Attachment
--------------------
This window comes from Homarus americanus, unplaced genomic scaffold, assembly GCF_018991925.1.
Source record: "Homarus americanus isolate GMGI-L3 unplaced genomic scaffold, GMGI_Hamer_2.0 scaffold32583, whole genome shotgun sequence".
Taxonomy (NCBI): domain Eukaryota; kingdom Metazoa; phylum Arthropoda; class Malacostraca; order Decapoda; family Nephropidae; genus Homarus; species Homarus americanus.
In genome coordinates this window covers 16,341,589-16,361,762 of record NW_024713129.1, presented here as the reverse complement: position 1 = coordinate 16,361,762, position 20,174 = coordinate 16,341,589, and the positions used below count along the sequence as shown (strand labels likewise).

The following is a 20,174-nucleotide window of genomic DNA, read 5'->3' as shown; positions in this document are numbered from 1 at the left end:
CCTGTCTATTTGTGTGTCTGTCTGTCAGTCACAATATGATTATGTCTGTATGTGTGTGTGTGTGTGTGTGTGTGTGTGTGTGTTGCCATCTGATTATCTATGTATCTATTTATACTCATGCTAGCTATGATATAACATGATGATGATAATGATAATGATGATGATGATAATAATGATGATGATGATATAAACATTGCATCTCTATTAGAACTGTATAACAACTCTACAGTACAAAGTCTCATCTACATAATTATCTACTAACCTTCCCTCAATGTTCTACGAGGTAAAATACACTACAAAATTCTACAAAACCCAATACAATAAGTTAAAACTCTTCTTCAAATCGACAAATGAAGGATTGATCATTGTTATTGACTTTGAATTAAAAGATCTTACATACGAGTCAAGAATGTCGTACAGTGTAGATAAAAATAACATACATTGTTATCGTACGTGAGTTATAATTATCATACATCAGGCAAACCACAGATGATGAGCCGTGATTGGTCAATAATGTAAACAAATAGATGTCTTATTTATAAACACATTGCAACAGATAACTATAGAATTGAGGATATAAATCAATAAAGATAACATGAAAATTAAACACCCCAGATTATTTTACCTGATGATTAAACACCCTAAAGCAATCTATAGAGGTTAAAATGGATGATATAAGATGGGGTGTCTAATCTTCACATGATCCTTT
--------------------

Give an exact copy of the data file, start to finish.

This window comes from Homarus americanus, unplaced genomic scaffold, assembly GCF_018991925.1.
Source record: "Homarus americanus isolate GMGI-L3 unplaced genomic scaffold, GMGI_Hamer_2.0 scaffold32583, whole genome shotgun sequence".
Taxonomy (NCBI): domain Eukaryota; kingdom Metazoa; phylum Arthropoda; class Malacostraca; order Decapoda; family Nephropidae; genus Homarus; species Homarus americanus.
In genome coordinates this window covers 16,341,589-16,361,762 of record NW_024713129.1, presented here as the reverse complement: position 1 = coordinate 16,361,762, position 20,174 = coordinate 16,341,589, and the positions used below count along the sequence as shown (strand labels likewise).

The following is a 20,174-nucleotide window of genomic DNA, read 5'->3' as shown; positions in this document are numbered from 1 at the left end:
CCTGTCTATTTGTGTGTCTGTCTGTCAGTCACAATATGATTATGTCTGTATGTGTGTGTGTGTGTGTGTGTGTGTGTGTGTGTTGCCATCTGATTATCTATGTATCTATTTATACTCATGCTAGCTATGATATAACATGATGATGATAATGATAATGATGATGATGATAATAATGATGATGATGATATAAACATTGCATCTCTATTAGAACTGTATAACAACTCTACAGTACAAAGTCTCATCTACATAATTATCTACTAACCTTCCCTCAATGTTCTACGAGGTAAAATACACTACAAAATTCTACAAAACCCAATACAATAAGTTAAAACTCTTCTTCAAATCGACAAATGAAGGATTGATCATTGTTATTGACTTTGAATTAAAAGATCTTACATACGAGTCAAGAATGTCGTACAGTGTAGATAAAAATAACATACATTGTTATCGTACGTGAGTTATAATTATCATACATCAGGCAAACCACAGATGATGAGCCGTGATTGGTCAATAATGTAAACAAATAGATGTCTTATTTATAAACACATTGCAACAGATAACTATAGAATTGAGGATATAAATCAATAAAGATAACATGAAAATTAAACACCCCAGATTATTTTACCTGATGATTAAACACCCTAAAGCAATCTATAGAGGTTAAAATGGATGATATAAGATGGGGTGTCTAATCTTCACATGATCCTTT